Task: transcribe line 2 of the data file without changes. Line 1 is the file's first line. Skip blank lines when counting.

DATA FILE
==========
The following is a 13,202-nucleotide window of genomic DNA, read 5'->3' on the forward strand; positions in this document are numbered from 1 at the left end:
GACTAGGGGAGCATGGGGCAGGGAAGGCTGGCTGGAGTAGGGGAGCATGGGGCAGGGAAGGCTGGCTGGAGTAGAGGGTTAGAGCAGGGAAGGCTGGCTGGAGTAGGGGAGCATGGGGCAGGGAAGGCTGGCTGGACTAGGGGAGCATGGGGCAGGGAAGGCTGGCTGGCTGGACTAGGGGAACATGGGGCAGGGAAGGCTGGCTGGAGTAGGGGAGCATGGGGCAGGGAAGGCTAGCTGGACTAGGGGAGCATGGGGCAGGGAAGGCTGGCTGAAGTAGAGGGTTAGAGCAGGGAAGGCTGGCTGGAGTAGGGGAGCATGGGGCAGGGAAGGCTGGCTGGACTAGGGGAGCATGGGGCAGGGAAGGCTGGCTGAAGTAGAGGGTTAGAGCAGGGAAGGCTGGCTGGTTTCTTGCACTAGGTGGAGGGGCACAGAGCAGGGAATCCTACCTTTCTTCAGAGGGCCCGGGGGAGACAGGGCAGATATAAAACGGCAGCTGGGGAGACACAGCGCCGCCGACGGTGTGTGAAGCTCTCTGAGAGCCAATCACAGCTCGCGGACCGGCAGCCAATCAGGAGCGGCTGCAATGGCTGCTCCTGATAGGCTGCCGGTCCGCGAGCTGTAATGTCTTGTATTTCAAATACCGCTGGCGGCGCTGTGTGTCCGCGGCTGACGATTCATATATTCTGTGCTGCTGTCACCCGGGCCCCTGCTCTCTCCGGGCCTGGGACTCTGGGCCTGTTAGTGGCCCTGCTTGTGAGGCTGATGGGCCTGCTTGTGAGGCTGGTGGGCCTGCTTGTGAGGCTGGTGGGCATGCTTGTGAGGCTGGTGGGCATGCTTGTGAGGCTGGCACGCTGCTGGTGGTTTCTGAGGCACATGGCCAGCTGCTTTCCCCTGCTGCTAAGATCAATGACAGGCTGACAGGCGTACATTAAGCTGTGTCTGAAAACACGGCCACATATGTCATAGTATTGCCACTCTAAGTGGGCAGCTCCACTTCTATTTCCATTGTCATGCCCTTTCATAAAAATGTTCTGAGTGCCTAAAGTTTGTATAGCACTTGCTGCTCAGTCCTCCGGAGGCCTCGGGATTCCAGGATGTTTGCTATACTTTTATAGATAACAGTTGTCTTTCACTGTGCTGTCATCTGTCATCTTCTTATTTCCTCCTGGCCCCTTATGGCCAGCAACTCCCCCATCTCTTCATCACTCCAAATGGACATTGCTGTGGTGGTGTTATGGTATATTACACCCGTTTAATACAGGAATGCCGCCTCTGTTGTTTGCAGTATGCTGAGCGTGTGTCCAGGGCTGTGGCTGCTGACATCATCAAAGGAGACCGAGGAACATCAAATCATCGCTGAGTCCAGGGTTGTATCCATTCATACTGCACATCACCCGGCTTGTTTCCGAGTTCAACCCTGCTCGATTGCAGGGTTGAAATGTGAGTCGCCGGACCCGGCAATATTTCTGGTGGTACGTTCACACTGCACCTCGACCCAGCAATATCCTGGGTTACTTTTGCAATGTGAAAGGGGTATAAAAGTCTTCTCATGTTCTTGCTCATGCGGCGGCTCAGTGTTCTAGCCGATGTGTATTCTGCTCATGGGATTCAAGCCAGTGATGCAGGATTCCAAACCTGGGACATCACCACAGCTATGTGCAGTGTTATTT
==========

GACTAGGGGAGCATGGGGCAGGGAAGGCTGGCTGGAGTAGGGGAGCATGGGGCAGGGAAGGCTGGCTGGAGTAGAGGGTTAGAGCAGGGAAGGCTGGCTGGAGTAGGGGAGCATGGGGCAGGGAAGGCTGGCTGGACTAGGGGAGCATGGGGCAGGGAAGGCTGGCTGGCTGGACTAGGGGAACATGGGGCAGGGAAGGCTGGCTGGAGTAGGGGAGCATGGGGCAGGGAAGGCTAGCTGGACTAGGGGAGCATGGGGCAGGGAAGGCTGGCTGAAGTAGAGGGTTAGAGCAGGGAAGGCTGGCTGGAGTAGGGGAGCATGGGGCAGGGAAGGCTGGCTGGACTAGGGGAGCATGGGGCAGGGAAGGCTGGCTGAAGTAGAGGGTTAGAGCAGGGAAGGCTGGCTGGTTTCTTGCACTAGGTGGAGGGGCACAGAGCAGGGAATCCTACCTTTCTTCAGAGGGCCCGGGGGAGACAGGGCAGATATAAAACGGCAGCTGGGGAGACACAGCGCCGCCGACGGTGTGTGAAGCTCTCTGAGAGCCAATCACAGCTCGCGGACCGGCAGCCAATCAGGAGCGGCTGCAATGGCTGCTCCTGATAGGCTGCCGGTCCGCGAGCTGTAATGTCTTGTATTTCAAATACCGCTGGCGGCGCTGTGTGTCCGCGGCTGACGATTCATATATTCTGTGCTGCTGTCACCCGGGCCCCTGCTCTCTCCGGGCCTGGGACTCTGGGCCTGTTAGTGGCCCTGCTTGTGAGGCTGATGGGCCTGCTTGTGAGGCTGGTGGGCCTGCTTGTGAGGCTGGTGGGCATGCTTGTGAGGCTGGTGGGCATGCTTGTGAGGCTGGCACGCTGCTGGTGGTTTCTGAGGCACATGGCCAGCTGCTTTCCCCTGCTGCTAAGATCAATGACAGGCTGACAGGCGTACATTAAGCTGTGTCTGAAAACACGGCCACATATGTCATAGTATTGCCACTCTAAGTGGGCAGCTCCACTTCTATTTCCATTGTCATGCCCTTTCATAAAAATGTTCTGAGTGCCTAAAGTTTGTATAGCACTTGCTGCTCAGTCCTCCGGAGGCCTCGGGATTCCAGGATGTTTGCTATACTTTTATAGATAACAGTTGTCTTTCACTGTGCTGTCATCTGTCATCTTCTTATTTCCTCCTGGCCCCTTATGGCCAGCAACTCCCCCATCTCTTCATCACTCCAAATGGACATTGCTGTGGTGGTGTTATGGTATATTACACCCGTTTAATACAGGAATGCCGCCTCTGTTGTTTGCAGTATGCTGAGCGTGTGTCCAGGGCTGTGGCTGCTGACATCATCAAAGGAGACCGAGGAACATCAAATCATCGCTGAGTCCAGGGTTGTATCCATTCATACTGCACATCACCCGGCTTGTTTCCGAGTTCAACCCTGCTCGATTGCAGGGTTGAAATGTGAGTCGCCGGACCCGGCAATATTTCTGGTGGTACGTTCACACTGCACCTCGACCCAGCAATATCCTGGGTTACTTTTGCAATGTGAAAGGGGTATAAAAGTCTTCTCATGTTCTTGCTCATGCGGCGGCTCAGTGTTCTAGCCGATGTGTATTCTGCTCATGGGATTCAAGCCAGTGATGCAGGATTCCAAACCTGGGACATCACCACAGCTATGTGCAGTGTTATTT